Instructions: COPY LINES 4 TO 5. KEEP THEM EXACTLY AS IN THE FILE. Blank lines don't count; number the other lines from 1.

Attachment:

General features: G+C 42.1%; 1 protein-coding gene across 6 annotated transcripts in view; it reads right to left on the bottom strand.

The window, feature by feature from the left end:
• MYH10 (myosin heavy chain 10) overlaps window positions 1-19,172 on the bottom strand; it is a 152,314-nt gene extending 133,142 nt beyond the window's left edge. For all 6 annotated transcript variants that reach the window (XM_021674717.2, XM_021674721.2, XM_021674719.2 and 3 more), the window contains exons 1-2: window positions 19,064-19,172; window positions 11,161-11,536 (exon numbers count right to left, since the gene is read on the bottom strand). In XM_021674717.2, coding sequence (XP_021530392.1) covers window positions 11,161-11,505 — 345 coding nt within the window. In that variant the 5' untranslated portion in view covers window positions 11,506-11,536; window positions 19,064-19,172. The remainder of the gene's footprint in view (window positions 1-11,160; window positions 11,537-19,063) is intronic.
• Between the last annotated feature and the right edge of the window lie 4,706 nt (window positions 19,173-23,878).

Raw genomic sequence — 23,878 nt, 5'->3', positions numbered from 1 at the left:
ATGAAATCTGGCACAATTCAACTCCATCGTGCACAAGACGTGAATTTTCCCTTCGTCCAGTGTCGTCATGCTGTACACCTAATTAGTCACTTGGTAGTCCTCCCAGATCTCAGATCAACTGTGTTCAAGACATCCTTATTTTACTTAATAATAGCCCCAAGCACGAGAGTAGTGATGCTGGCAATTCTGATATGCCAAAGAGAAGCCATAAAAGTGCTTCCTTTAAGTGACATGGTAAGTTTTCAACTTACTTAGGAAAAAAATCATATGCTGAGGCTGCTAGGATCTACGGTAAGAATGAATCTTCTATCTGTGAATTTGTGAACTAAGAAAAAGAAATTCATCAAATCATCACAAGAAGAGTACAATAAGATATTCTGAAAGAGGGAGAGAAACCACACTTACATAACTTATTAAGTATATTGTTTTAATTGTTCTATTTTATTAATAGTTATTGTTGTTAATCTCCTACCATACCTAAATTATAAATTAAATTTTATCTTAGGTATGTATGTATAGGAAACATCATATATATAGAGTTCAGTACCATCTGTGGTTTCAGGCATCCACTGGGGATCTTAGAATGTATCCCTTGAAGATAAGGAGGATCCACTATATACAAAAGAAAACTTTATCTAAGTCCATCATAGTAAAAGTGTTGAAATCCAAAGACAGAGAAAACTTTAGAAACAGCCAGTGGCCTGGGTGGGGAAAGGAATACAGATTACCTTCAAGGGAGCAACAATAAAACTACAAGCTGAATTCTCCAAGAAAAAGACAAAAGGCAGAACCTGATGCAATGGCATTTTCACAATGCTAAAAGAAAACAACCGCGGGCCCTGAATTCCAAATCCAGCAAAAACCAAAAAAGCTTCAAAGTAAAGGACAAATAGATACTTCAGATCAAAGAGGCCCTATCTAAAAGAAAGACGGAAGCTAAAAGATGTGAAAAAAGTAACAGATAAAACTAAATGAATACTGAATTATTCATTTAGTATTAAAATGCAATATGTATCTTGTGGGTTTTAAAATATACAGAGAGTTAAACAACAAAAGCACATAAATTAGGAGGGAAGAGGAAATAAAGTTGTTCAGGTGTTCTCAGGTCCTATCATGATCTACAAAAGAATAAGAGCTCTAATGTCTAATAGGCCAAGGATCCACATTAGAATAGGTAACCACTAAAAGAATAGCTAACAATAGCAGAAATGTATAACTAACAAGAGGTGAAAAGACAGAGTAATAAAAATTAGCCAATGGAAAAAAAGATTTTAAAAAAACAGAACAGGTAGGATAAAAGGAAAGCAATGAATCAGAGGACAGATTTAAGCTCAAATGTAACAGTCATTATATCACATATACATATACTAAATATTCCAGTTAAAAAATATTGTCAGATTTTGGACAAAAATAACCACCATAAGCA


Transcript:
• Between the last annotated feature and the right edge of the window lie 4,706 nt (window positions 19,173-23,878).

Raw genomic sequence — 23,878 nt, 5'->3', positions numbered from 1 at the left: